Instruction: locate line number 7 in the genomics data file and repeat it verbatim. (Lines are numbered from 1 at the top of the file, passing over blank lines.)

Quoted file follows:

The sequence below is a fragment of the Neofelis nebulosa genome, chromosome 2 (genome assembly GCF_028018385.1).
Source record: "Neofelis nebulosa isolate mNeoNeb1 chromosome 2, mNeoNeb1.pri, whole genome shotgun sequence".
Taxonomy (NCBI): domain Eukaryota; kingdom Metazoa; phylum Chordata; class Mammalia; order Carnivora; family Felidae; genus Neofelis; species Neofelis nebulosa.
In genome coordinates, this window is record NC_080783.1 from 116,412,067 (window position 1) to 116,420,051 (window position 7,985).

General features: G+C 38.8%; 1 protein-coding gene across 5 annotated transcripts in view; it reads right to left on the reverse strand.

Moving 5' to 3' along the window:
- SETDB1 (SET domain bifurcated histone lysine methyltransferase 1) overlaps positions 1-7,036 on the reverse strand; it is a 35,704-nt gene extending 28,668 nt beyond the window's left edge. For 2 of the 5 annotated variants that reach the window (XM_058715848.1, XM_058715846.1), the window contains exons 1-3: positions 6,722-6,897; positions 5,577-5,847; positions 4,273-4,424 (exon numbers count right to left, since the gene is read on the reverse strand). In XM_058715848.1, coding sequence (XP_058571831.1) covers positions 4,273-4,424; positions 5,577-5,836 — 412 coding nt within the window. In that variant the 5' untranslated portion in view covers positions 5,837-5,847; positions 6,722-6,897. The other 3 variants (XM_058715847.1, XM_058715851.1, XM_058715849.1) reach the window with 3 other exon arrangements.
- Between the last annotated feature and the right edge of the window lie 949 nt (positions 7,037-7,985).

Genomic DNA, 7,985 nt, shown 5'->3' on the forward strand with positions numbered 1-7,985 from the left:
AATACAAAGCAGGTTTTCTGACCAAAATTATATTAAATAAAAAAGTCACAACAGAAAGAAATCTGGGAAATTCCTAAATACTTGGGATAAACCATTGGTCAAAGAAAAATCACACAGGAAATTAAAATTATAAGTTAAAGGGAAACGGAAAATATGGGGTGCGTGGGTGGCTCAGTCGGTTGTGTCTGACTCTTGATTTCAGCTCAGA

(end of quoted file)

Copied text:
- SETDB1 (SET domain bifurcated histone lysine methyltransferase 1) overlaps positions 1-7,036 on the reverse strand; it is a 35,704-nt gene extending 28,668 nt beyond the window's left edge. For 2 of the 5 annotated variants that reach the window (XM_058715848.1, XM_058715846.1), the window contains exons 1-3: positions 6,722-6,897; positions 5,577-5,847; positions 4,273-4,424 (exon numbers count right to left, since the gene is read on the reverse strand). In XM_058715848.1, coding sequence (XP_058571831.1) covers positions 4,273-4,424; positions 5,577-5,836 — 412 coding nt within the window. In that variant the 5' untranslated portion in view covers positions 5,837-5,847; positions 6,722-6,897. The other 3 variants (XM_058715847.1, XM_058715851.1, XM_058715849.1) reach the window with 3 other exon arrangements.